I return to the theme of the creative economy, to the events of the cultural and creative industries (ICC) and their contribution to the transformation of the territory.
The number and variety of events – sporting, artistic and cultural – that take place in Portugal is truly impressive, most of them annually, some every two years (biennials), others every four years.
Some are already a true hallmark of the territory, such as the Bienal de Vila Nova de Cerveira, the Festival Terras sem Sombra in Alentejo, the Festival Boom in the municipality of Idanha-a-Nova or the Festas do Povo in Campo Maior and some of them have already are classified as Intangible Cultural Heritage of Humanity by Unesco.
Now, in such a small country that uses and abuses the argument of scarce resources, it is surprising that such a varied range of resources is pulverized by so many initiatives, apparently without taking care of their reticulation, agglomeration effects and network economies, more lasting and sustainable, and their impacts on the respective local production systems.
In fact, there is a certain bitterness in the mouth because we know that this effort to mobilize so many resources can be exhausted shortly after the festival, fair, party or exhibition is closed, precisely due to the absence of a mesh of interconnections between municipalities. , communities and regions.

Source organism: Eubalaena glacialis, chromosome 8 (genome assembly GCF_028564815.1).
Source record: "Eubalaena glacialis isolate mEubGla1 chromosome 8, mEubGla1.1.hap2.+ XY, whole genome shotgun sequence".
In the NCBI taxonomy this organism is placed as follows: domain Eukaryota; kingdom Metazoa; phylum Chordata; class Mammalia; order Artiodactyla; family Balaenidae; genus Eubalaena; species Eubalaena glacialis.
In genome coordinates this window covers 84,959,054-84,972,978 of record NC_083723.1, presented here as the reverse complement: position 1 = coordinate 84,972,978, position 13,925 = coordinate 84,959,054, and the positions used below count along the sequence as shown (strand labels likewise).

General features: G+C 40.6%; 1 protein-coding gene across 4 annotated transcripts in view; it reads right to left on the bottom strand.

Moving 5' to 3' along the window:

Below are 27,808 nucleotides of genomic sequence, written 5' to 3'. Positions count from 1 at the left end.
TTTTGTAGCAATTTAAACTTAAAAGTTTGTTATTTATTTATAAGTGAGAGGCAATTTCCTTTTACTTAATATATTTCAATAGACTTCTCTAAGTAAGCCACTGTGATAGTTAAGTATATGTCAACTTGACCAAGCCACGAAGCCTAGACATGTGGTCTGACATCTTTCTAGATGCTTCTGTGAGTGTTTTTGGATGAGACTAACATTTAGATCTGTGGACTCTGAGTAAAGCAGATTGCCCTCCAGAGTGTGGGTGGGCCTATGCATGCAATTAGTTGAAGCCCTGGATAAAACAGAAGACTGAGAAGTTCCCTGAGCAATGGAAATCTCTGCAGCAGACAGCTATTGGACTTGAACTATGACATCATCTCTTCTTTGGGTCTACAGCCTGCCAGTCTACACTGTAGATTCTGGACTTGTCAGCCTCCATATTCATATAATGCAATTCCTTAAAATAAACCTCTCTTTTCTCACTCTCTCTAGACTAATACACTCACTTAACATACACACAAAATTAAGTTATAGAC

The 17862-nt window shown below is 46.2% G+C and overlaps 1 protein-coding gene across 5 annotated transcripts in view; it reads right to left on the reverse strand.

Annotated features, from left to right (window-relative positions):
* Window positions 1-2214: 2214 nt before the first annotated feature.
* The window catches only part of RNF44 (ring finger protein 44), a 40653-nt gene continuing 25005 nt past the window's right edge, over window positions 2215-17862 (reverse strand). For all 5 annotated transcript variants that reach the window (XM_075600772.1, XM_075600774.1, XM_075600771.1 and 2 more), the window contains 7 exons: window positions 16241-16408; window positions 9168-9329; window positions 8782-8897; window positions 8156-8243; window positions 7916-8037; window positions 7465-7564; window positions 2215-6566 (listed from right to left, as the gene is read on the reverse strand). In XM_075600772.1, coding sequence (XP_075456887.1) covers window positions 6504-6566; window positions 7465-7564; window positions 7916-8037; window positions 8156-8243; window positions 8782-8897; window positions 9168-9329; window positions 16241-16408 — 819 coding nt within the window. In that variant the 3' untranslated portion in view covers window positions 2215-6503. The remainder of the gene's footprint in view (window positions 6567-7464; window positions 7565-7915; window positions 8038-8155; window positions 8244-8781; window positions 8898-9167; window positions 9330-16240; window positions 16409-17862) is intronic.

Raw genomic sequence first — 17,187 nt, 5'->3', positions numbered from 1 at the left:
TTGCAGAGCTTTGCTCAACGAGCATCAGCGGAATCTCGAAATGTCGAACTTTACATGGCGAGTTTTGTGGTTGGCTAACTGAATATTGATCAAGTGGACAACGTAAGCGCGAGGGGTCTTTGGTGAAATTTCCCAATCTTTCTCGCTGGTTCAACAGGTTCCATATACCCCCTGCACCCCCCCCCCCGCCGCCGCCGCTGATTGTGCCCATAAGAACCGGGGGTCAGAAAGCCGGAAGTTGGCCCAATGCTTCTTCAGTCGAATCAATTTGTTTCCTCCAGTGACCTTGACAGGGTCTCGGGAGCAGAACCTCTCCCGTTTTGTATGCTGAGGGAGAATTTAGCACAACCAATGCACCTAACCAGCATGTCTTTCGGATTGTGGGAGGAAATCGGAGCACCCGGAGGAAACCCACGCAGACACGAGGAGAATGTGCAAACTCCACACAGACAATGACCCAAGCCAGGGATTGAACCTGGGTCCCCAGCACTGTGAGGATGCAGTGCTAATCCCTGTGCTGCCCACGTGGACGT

The fundamental question that occurs to me is, from the outset, the following: how to take advantage of the diffuse effects of these events, how to promote the articulation between events and intensify their interconnections, how to channel these diffuse effects to the dynamism of local productive systems and to what extent Could the CCDR, the Intermunicipal Communities (CIM) and the Regional Directorates of Culture collaborate more closely towards this objective of more and better interconnection?
The numerous events to which I refer are, many of them, distinctive signs and true brand images of a territory, but which have long awaited a more integrated and ambitious multilevel and multiscale approach.
I leave here, by way of example and as a mere illustration, a dozen of these events with the potential to establish inter-municipal interconnections and some network and agglomeration economies:
– Boom Festival, Idanha-a-Nova, be boomers and cosmopolitan in Idanha
– Vila Nova de Cerveira Art Biennial, the creative promotion of contemporary art
– Terras sem Sombra Festival, Alentejo, the natural and cultural legacy of a region
– Iberian Biennial of Cultural Heritage, reference forum for professionals and institutions (PC)
– Binaural/Nodar (since 2004), creativity in rural areas in the region of Lafões
– Experience Landscape, the public art scripts in the landscape
– Literary Landscapes (Tormes) the scripts and places of writing creation
– Aveiro Tech Week, digital creativity and public space animation
– International Garden Festival, Ponte de Lima, the gardens scattered around the village
– Arouca Geopark, the magical mountains and geosites of a UNESCO geopark
This is just an indicative list, among others. In addition, it is important to deepen other operational concepts, such as protected landscape areas, forest intervention zones (ZIF), integrated landscape management areas (AIGP) and village condominiums (CA) that are part of the landscape transformation (PTP).